Continental Knitting with Anniken Allis
On Saturday 11th February Anniken Allis, one of the UK’s top shawl and lace knitting designers, came up from Cornwall to teach a group of us to Continental Knit.
The session started with Anniken teaching us how to cast on using the long tail method (similar to the thumb method) and gave us some tips on how to ensure you don’t run out of wool when casting on (one wrap of the wool around your have = approx 20 stitches) and how to ensure your stitches are not too tight when casting on (use 2 needles parallel to each other).
After casting on Anniken taught us to knit garter stitch using the continental method. After a bit of practice we began to feel confident with it so….
… we moved on to learn Norwegian Purl. the advantage to this stitch over English purl is that you don’t have to move your yarn to the front, it is all done with your yarn in the same place as for knit – clever! After some more practice we felt brave enough to try rib, which was so much easier than ribbing as we normally would do, no swapping the yarn backwards or forwards… I even began to enjoy rib for a change.
After lunch we set to work following a pattern and practicing our continental knit and Norwegian Purl. for some of us this was the first time we had followed charts, so to have Anniken’s expert help on hand was fantastic. She also gave us top tips such as if you are knitting a garment which will be sewn up, don’t slip the first stitch, it will be easier to sew, but if you are knitting a lace garment, do slip the first stitch purlwise as it will give a neater edge.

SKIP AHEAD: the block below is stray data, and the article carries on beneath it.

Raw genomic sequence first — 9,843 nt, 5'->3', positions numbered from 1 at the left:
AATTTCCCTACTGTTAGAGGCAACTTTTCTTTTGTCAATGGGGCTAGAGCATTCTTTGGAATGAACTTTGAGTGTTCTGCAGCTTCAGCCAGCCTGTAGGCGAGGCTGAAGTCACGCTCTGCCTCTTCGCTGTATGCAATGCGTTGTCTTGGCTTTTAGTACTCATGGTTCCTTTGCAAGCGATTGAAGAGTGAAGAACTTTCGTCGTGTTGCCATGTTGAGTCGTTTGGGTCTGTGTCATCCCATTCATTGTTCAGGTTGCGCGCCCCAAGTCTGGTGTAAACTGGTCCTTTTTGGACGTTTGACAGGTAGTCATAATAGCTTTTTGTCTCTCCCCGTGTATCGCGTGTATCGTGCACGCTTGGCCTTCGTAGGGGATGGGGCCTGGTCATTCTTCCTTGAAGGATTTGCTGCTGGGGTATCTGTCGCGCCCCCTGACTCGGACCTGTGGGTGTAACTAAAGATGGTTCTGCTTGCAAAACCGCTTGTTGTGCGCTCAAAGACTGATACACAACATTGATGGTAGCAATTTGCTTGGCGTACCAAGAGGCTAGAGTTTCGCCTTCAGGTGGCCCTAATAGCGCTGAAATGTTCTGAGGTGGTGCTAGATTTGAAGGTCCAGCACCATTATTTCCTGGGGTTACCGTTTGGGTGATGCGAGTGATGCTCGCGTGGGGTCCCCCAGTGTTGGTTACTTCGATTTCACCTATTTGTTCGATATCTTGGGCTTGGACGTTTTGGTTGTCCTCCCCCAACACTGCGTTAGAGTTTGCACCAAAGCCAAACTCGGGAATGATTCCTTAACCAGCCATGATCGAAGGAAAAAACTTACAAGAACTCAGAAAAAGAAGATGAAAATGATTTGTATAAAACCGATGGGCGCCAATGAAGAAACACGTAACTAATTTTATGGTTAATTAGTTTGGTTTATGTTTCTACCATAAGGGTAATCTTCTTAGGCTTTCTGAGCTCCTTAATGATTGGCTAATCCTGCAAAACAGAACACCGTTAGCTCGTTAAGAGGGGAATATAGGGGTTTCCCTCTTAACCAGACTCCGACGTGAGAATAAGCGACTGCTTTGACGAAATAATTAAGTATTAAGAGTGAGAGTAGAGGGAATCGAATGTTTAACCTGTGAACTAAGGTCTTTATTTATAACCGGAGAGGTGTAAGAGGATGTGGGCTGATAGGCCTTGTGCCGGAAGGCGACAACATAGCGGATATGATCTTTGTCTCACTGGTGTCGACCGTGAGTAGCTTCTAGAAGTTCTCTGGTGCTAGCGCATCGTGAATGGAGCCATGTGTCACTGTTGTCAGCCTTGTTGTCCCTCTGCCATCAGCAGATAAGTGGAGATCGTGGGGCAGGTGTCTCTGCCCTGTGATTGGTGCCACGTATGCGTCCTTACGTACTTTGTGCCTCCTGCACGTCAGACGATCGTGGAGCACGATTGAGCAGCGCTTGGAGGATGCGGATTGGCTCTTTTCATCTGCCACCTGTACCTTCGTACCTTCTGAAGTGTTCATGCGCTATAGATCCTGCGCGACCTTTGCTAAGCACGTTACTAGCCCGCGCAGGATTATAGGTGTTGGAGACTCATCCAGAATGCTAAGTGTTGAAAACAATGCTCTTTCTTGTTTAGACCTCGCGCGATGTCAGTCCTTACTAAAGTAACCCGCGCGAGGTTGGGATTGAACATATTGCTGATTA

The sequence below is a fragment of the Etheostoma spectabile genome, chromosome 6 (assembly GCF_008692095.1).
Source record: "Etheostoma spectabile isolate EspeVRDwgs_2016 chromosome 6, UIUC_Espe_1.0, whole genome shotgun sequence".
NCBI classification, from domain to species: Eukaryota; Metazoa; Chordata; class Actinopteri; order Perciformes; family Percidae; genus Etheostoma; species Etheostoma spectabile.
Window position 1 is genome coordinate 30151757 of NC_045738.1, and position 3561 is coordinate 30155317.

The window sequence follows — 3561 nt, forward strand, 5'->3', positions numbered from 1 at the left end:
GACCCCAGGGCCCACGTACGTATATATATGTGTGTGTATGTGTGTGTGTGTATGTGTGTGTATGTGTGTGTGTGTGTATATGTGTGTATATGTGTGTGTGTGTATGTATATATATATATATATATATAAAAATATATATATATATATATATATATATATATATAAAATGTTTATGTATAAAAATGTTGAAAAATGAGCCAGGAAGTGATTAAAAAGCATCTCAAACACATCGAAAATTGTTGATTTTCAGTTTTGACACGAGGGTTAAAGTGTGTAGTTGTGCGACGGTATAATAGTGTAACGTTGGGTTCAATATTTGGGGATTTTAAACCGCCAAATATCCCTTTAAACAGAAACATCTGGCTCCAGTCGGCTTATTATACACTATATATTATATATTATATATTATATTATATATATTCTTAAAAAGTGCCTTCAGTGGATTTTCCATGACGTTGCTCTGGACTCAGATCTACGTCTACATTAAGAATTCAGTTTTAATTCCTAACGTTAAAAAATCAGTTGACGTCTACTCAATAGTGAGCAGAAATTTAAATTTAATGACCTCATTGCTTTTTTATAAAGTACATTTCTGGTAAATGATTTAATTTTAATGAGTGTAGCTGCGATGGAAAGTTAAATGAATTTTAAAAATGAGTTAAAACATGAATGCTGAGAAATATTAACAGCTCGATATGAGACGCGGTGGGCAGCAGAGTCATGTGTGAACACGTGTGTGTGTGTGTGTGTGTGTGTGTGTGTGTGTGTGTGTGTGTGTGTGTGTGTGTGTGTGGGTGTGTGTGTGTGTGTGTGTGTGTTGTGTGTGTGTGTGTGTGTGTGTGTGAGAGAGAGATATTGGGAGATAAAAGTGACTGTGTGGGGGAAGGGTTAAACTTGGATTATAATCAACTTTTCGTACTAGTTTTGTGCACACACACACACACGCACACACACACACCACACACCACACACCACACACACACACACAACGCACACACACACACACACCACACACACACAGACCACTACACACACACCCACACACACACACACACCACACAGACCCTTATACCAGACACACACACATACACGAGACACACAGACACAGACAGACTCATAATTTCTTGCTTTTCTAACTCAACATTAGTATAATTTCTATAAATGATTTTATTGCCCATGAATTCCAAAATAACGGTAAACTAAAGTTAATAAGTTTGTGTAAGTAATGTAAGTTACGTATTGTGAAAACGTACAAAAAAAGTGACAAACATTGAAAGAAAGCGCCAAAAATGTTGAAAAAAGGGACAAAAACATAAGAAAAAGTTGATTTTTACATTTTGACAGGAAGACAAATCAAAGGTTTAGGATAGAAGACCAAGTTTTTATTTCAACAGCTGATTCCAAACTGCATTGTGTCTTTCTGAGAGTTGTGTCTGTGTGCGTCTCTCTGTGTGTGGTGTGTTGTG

‘Last Saturday I took the continental knitting class at The Slipped Stitch, held by Anniken Allis of YarnAddict fame (google it) The sessions were well planned and we, a group of very varied experience, all managed to grasp the fundamentals. I usually crochet but do enjoy knitting it just doesn’t grow very fast and as I am so impatient I usually find myself using Aran and chunky weight yarns. I found the continental way of knitting much quicker – the Norwegian Purl will take a while for it to become second nature but the knit stitch is so much faster. The quick magic loop lesson was a welcome bonus. As someone who has many half finished socks/gloves etc (low boredom threshold) I completed a pair of mittens by Sunday afternoon. I can see how this would improve my fair-isle and intarsia skills (I have already signed up for this workshop which is coming soon!)
I love that Millie works hard at finding new tutors and listens to her customers when arranging new workshops. They have certainly added to my skill set.’ Sarah T
‘Surprisingly simple once you know how and get used to using your left hand for the yarn. with practice I think I’m going to be super speedy. The Norwegian Purl which looks as though it’s really difficult – again once you know how – is going to make for much quicker ribbing because you’re not moving the yarn backwards and forwards all the time. Anniken is happy to keep showing you how until it sinks in and gave us some really useful tips and advice. We had such a lovely time, the day just flew by!’ Theresa
Anniken will be back with us on Saturday 30th September. Theme of the day TBC.